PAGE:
EDIT: apparently the temporary I-551 was expired, in which case beats me how she got on the plane

Old answer:

The CR1 visa, even if expired, can be used for entry instead of a green card for a year after the first entry on it. Check-in staff knew this (it even says on the visa) and thus let her board.

So she’ll be just fine, and you don’t have to do anything.

4/5/2018 2:43:01 PM

According to CBP it is very important for her to have her green card.

Lawful Permanent Residents (LPR) of the U.S. must present a Permanent Resident Card (“Green Card”, Form I-551), a Reentry Permit (if gone for more than 1 year), or a Returning Resident Visa (if gone for 2 years or more) to reenter the United States.

Since you’re saying she has already boarded the plane, unless she is coming on a really long haul flight it might already be too late for courier.

The only option at this point I would think is to go to the airport and wait land side, communicate to her via email/text/Whatsapp etc to inform the CBP that she forgot her card at home and is available with her husband/someone else in the arrivals area. If they like they will be able to get to that.

They will not refuse entry before verifying different options they have to assess her residence status and the fact that her documentary proof is available with someone in the arrivals hall can only help, it can’t hurt her chances.

What’s still unknown is whether the card is close to Seattle airport or not. If the card also has to take a flight to reach there then unfortunately i think this question is being asked a little too late. She will have to attend the landing interview without her green card and try to convince them about it.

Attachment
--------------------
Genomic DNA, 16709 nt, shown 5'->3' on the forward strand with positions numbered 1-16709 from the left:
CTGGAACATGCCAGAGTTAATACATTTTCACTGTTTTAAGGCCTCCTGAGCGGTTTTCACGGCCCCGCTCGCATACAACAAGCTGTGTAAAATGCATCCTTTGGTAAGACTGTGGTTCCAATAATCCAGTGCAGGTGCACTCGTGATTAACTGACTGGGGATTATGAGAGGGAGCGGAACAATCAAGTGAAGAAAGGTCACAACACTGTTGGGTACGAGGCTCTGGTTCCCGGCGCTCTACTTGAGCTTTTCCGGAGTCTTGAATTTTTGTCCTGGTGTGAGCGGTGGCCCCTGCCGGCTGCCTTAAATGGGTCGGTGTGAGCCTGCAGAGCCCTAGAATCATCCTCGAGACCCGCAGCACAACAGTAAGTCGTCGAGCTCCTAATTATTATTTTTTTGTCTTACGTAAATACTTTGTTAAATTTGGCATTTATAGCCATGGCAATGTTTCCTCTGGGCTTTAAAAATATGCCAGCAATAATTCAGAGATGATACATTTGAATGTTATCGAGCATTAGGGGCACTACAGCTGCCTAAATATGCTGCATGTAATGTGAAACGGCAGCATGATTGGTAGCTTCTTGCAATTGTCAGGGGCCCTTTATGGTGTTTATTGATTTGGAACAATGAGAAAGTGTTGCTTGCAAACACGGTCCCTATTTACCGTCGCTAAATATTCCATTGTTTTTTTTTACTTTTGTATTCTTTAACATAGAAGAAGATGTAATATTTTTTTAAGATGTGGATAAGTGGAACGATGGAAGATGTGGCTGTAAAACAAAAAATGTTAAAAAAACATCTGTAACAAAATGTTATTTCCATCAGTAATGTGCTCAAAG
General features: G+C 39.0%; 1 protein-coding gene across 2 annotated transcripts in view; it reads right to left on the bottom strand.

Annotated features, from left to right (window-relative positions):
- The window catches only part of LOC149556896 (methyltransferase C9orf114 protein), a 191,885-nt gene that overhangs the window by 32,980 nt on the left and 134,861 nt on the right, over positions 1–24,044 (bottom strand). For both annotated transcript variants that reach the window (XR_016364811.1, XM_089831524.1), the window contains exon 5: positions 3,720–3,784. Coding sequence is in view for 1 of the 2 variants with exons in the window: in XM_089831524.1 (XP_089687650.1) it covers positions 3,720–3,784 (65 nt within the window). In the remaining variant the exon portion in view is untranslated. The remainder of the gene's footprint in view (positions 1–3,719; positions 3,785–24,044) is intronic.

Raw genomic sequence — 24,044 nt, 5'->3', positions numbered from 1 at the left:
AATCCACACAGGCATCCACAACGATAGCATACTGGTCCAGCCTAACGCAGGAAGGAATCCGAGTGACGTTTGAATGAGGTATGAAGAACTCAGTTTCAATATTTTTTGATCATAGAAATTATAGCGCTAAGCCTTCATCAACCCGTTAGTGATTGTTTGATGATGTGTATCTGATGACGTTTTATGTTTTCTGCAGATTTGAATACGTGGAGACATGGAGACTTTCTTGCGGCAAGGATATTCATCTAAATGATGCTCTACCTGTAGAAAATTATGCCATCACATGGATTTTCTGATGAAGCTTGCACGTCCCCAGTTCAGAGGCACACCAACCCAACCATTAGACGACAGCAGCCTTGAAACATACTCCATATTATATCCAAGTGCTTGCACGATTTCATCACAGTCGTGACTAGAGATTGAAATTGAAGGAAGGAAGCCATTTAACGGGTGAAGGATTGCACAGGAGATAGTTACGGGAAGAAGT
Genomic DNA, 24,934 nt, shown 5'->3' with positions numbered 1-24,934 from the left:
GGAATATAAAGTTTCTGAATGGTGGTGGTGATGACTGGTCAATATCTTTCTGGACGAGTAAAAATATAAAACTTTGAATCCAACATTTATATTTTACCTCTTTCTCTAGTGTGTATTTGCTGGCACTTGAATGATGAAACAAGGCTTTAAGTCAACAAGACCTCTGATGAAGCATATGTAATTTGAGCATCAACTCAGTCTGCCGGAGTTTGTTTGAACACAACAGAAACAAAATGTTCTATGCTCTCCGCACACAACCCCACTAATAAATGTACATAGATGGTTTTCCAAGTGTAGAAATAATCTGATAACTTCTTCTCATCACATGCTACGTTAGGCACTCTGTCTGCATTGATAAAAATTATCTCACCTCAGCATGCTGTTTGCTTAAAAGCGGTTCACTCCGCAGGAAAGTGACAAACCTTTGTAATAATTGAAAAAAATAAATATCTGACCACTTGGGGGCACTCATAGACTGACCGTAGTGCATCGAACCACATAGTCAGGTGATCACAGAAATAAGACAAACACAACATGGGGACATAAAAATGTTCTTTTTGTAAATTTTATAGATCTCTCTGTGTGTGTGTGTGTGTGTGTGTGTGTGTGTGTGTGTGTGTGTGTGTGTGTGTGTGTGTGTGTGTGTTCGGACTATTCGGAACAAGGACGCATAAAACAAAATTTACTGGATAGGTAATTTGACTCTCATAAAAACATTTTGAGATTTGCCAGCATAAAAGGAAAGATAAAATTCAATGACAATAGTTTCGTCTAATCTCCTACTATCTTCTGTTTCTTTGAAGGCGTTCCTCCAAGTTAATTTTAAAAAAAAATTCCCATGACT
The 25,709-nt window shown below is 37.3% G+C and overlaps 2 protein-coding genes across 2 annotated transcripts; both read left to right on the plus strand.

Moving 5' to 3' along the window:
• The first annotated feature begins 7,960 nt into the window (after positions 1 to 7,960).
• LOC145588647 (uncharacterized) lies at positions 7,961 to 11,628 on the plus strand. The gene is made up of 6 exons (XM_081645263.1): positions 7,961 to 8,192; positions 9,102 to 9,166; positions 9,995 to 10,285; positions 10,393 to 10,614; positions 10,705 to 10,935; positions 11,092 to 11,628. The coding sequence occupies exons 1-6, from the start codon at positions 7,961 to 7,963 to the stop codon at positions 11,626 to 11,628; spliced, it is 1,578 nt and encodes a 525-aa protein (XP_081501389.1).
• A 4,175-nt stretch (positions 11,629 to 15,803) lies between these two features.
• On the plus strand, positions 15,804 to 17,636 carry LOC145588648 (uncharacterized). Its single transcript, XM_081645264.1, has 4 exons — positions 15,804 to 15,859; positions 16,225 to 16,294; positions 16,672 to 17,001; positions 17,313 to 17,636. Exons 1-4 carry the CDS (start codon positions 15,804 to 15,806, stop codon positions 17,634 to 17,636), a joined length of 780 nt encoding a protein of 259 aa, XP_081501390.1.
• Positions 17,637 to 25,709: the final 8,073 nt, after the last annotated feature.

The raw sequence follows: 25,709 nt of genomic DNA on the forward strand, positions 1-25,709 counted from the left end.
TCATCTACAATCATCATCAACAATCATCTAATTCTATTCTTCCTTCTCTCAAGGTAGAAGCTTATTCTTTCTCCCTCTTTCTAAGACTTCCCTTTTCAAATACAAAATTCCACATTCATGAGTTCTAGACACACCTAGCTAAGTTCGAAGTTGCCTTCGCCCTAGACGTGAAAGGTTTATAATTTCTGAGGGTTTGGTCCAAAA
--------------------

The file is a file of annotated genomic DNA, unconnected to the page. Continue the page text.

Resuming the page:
Do not courier it now, it is too late and it is far better to have it in someone’s possession than to have it stuck in transit.

Since she has a valid visa which allowed her to board the plane, there are chances that she will be admitted under that status even if the green card can not get to her. In that case she will have to go to a deferred inspection site to get her admission status adjusted once she has the green card in her possession.


It is by a stroke of luck that this passenger was allowed to board in the first place. Future readers please note that this may not work for you the same way. On the US port of entry you may get away with it with just a scolding but the port of departure may flat out refuse boarding and that is a much bigger problem. So my advice would be to arrange for your documentation to reach you before your departure for US.

4/3/2018 6:24:24 PM

Edit: This answer made sense for the original question but is not relevant after that was edited.

Without evidence that she has the right to enter the USA, she may not be allowed to board her flight in the first place.

I would use a courier such as FedEx and send the card to her.

About me

Hello,My name is Aparna Patel,I’m a Travel Blogger and Photographer who travel the world full-time with my hubby.I like to share my travel experience.

Search Posts